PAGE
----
Wednesday, March 18, 2009

"There was something that riveted your attention as with hooks of steel"

John Caldwell Calhoun was born 227 years ago today, on March 18, 1782.
Calhoun's oratorical style was the nearly perfect expression of his character and intellect. It combined "clear analysis, suppressed passion, and lofty earnestness." His only eloquence inhered in his argument. "He spoke as Euclid would have spoken," said [Rufus] Choate, who was himself Ciceronian, believing that the inert argument required the momentum of eloquence to reach its mark. Calhoun spoke with precision, without tropes, figures, analogies, or allusions. He spoke almost always without notes, and excelled in impromptu debate. "His voice was harsh, his gestures stiff, like the motions of pump-handle," a keen observer wrote. "There was no ease, flexibility, grace, or charm in his manner, yet there was something . . . that riveted your attention as with hooks of steel."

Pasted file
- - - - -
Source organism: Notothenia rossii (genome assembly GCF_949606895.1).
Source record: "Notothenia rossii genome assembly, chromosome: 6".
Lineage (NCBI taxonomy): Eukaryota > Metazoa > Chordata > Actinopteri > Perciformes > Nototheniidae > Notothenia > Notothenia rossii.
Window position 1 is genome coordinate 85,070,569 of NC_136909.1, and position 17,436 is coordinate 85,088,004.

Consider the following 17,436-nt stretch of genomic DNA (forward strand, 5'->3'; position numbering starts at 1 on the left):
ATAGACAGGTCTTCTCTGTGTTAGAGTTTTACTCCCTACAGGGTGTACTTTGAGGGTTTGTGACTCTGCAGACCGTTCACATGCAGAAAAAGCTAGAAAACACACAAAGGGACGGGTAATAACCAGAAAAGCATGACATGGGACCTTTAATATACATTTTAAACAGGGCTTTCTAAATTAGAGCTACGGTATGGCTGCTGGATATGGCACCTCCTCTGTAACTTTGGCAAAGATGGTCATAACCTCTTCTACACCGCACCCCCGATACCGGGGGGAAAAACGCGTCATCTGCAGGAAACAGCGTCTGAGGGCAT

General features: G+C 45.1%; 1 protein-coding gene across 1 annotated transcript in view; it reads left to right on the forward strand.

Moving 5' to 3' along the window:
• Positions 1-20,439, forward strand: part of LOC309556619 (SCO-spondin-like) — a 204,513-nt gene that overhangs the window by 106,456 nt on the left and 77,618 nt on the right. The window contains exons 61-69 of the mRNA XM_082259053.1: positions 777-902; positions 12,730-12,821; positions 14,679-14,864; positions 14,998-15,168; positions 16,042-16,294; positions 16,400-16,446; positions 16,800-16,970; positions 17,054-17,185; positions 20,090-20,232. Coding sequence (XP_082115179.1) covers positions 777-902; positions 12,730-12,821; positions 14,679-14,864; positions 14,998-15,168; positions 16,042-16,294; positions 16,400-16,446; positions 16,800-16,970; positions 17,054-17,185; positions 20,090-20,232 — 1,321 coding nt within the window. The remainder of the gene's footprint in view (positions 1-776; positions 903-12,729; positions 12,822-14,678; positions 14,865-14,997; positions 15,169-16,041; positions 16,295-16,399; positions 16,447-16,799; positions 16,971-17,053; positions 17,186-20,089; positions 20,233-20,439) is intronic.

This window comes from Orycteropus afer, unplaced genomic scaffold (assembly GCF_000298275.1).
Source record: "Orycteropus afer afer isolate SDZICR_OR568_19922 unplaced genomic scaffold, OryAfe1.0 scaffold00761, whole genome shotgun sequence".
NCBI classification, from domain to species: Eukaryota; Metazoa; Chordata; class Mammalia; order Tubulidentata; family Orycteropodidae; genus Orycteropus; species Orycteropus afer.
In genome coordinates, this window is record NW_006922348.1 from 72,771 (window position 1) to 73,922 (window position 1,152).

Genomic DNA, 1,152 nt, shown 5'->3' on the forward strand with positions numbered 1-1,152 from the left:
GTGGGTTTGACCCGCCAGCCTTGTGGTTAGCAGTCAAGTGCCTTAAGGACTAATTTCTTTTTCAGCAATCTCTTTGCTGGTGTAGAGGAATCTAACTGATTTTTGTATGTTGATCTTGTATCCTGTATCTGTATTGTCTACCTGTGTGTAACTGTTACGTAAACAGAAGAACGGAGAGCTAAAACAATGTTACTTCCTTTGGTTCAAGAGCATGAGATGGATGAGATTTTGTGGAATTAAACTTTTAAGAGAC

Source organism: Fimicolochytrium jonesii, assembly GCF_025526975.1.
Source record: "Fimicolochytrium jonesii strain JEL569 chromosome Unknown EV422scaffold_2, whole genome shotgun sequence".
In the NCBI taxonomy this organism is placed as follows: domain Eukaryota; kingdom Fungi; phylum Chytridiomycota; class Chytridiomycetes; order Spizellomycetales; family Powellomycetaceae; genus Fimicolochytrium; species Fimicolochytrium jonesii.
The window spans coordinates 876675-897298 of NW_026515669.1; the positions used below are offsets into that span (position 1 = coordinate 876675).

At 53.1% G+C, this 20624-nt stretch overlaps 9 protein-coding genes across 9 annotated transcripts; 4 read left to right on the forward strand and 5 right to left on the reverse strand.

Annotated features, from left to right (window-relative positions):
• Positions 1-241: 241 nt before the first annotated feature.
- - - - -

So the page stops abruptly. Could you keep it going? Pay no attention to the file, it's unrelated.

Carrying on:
For all his machine-like rhetoric, Calhoun was, according to a Washington journalist, the most difficult man to report in the Congress. "He spoke with extraordinary fluency and rapidity, at times uttering short, piquant sentences that had the force of a round shot, and then running into a prolonged and involved sentence that required a sharp man to follow and comprehend." Since there was so little winning in the manner of Calhoun's oratory, one had to be taken in, if taken at all, by the matter.

Merrill D. Peterson, The Great Triumvirate: Webster, Clay, and Calhoun.

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